By Khaled Diab
A decade after Egyptians rose up against Hosni Mubarak, the counterrevolution appears victorious in the political domain. However, under the radar, a social revolution is in motion.
Thursday 25 February 2021
On the 10th anniversary of the uprising that led to the downfall of Egypt’s longstanding dictator Hosni Mubarak, it remains too early to tell whether or not the revolution will ultimately succeed.
However, what is abundantly clear is that the heavily armed counterrevolution has brutally crushed the unarmed revolution. The sustained effort of millions of people between 2011 and 2013, who risked their lives and livelihoods to stand up to the three menaces of Mubarak, the military and the Muslim Brotherhood was insufficient to keep a resurgent dictatorship at bay.
Abdel-Fattah al-Sisi managed to hijack the second major wave of the revolution, this time targeted at the incompetent and divisive Muslim Brotherhood, to engineer a lethal coup against Egypt’s elected president Mohamed Morsi.
In his effort to claw back control for the military and anoint himself leader, the former director of military intelligence has exhibited little intelligence or sophistication. Sisi stoked fear, fanned the flames of fascism and spread fake news to justify his bloody elimination of the Muslim Brotherhood.
Tolerating almost no dissent, the Sisi regime has detained, jailed or disappeared untold thousands of activists, revolutionaries and journalists of every political stripe, and has smashed Egypt’s once vibrant civil society.
Those still outside prison and brave enough to voice opposition or criticism are intimidated, harassed and defamed, living with the constant threat of facing false accusations and show trials. This was amply demonstrated during the recent arrest of several of the idealists at the Egyptian Initiative for Personal Rights who continue to defend human rights despite all the risks involved.
However, while the regime holds the political revolution hostage, often in undisclosed locations, it has been powerless to stop a profound social and cultural revolution from taking place, despite often resorting to brutal means to repress these changes.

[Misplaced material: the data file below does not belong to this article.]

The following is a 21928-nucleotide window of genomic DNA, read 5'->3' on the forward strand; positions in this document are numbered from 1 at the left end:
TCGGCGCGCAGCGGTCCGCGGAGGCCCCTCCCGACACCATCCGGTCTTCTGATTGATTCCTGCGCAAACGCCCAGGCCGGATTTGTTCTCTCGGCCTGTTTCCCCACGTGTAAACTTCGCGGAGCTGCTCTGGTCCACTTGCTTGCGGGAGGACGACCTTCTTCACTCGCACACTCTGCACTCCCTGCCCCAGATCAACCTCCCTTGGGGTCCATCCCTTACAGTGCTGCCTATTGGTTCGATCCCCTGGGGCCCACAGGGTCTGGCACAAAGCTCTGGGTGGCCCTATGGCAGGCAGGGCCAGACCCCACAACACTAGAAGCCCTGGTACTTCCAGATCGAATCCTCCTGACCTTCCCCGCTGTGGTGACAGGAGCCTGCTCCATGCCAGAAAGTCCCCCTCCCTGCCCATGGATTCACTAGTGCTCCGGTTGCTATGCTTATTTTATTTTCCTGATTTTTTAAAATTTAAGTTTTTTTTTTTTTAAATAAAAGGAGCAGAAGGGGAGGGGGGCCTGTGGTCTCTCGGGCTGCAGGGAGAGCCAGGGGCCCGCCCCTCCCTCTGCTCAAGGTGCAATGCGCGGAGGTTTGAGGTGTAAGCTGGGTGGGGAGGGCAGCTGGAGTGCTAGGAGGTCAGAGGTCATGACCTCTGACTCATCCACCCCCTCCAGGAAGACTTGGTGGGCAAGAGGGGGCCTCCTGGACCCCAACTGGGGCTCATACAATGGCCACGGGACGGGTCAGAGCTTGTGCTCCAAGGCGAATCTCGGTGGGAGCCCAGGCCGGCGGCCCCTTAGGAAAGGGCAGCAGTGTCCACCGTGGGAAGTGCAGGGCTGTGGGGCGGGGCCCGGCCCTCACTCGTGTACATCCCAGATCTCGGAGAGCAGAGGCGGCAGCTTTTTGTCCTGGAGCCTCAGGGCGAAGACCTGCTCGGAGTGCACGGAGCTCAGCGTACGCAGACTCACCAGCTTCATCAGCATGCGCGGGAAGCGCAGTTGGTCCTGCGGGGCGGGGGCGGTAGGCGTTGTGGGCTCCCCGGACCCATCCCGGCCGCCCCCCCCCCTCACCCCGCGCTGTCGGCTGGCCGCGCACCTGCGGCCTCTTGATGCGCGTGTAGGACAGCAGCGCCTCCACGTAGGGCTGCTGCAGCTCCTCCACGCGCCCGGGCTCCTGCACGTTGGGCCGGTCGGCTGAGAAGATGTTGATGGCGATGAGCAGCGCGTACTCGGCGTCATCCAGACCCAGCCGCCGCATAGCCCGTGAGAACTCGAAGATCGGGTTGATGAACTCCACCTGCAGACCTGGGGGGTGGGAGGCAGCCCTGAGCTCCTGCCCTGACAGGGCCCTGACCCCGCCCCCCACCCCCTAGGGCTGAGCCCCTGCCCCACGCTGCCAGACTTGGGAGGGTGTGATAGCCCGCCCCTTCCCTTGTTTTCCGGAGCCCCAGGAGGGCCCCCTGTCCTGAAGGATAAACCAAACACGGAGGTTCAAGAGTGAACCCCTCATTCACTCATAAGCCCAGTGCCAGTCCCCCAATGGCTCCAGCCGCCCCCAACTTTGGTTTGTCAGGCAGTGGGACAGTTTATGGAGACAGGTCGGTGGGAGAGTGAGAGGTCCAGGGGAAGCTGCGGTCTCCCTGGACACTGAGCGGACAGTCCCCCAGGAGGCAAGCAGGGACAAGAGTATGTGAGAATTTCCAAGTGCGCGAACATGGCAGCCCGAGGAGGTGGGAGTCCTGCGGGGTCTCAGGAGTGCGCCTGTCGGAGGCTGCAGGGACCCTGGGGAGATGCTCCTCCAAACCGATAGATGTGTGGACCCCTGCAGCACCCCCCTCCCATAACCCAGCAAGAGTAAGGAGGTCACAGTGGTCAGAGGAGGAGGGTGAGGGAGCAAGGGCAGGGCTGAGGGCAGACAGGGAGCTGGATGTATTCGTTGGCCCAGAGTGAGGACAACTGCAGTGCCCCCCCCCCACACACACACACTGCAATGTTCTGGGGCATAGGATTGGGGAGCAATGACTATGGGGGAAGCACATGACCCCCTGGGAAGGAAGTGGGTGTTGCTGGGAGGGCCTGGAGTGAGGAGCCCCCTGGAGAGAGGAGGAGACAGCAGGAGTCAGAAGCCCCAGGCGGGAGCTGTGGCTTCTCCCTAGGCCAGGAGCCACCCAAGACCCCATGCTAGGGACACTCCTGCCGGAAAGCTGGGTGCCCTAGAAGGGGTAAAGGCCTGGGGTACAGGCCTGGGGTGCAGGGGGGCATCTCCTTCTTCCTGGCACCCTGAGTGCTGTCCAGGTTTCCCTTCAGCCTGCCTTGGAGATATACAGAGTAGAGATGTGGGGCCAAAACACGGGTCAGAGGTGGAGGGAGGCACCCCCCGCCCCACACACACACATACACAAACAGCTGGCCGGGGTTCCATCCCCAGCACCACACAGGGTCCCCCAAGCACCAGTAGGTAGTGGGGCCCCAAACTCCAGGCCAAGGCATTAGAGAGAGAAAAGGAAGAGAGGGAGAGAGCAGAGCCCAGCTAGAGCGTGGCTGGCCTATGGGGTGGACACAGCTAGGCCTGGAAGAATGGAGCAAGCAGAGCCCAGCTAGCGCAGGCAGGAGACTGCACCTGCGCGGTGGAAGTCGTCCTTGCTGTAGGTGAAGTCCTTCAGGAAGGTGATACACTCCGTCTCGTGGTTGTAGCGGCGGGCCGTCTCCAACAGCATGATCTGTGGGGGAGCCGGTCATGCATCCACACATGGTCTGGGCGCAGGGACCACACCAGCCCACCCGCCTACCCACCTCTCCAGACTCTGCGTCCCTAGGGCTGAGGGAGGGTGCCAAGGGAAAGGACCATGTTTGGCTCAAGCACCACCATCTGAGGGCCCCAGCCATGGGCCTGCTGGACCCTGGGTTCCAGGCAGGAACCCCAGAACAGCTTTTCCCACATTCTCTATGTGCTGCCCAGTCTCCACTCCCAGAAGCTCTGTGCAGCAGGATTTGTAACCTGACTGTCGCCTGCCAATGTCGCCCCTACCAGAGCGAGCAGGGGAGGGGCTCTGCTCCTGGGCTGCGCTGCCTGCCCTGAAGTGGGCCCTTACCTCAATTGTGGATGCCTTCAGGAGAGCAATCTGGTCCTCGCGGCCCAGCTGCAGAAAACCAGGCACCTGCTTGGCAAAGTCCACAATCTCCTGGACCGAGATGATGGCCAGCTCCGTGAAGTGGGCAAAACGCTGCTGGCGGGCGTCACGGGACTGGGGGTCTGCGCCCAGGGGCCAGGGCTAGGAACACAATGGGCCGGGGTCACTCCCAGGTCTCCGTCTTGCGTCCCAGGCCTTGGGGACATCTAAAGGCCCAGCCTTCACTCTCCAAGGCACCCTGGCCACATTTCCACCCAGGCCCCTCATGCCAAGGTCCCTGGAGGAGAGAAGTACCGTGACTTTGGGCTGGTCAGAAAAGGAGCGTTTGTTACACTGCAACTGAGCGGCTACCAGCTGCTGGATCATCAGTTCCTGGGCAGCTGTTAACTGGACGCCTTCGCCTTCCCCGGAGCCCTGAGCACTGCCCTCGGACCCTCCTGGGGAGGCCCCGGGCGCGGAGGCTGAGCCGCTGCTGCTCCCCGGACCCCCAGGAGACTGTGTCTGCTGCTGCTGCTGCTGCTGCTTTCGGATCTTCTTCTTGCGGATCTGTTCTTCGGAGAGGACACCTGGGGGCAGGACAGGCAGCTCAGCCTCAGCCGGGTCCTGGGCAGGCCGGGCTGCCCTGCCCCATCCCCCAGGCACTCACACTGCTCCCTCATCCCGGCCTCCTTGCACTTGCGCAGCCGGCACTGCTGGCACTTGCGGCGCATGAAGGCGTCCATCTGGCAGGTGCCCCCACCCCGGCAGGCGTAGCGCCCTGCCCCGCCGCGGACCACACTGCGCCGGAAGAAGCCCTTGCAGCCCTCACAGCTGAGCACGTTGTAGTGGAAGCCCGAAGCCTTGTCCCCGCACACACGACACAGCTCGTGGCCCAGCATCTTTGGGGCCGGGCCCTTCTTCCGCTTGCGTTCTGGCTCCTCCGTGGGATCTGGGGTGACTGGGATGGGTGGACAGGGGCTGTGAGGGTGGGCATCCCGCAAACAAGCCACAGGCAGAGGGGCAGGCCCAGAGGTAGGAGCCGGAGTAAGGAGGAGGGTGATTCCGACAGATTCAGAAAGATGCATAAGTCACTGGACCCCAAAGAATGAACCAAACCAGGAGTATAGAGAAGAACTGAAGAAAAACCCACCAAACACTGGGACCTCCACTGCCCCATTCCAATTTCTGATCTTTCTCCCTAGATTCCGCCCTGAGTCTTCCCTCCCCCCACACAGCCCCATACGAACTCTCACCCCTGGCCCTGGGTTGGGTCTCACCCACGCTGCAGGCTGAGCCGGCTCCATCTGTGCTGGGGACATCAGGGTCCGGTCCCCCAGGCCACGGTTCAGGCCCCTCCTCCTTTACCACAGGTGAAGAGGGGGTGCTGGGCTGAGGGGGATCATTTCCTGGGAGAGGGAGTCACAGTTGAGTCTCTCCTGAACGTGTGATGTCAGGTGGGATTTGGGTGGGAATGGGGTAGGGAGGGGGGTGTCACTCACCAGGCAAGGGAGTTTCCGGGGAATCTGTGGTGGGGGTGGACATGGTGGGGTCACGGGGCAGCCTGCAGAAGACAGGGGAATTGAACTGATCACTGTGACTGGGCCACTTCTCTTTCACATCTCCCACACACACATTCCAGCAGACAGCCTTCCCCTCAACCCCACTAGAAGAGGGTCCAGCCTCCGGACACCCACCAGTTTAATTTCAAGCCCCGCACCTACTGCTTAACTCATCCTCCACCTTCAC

In terms of sheer numbers, the most profound change has been in the domain of women’s rights and activism. Although Egypt’s modern feminist movement has its roots in the 19th century, those roots were relatively shallow.
However, in the years running up to and since the 2011 revolution, women have become far more assertive and militant in their quest for equality.
This has manifested itself not only in the domain of rights but also of duties. Even though women do not enjoy equal rights in Egypt, they have shown themselves willing to make equal sacrifices. Women were integral to the anti-Mubarak movement known as Kifaya, which took off in 2004, and stood shoulder to shoulder with men on Tahrir Square and elsewhere in the country during the revolution.
In the social domain, women have not only proven themselves to be the equal of men in the professional and academic spheres, they are growing louder in their demands for equal rights and to be treated with respect and dignity.
Having gained over decades more academic and economic freedom, women are now demanding greater social freedom and control over their own lives. This is reflected in the burgeoning number of women who remain single, some even living alone, and are fighting the social stigma associated with it.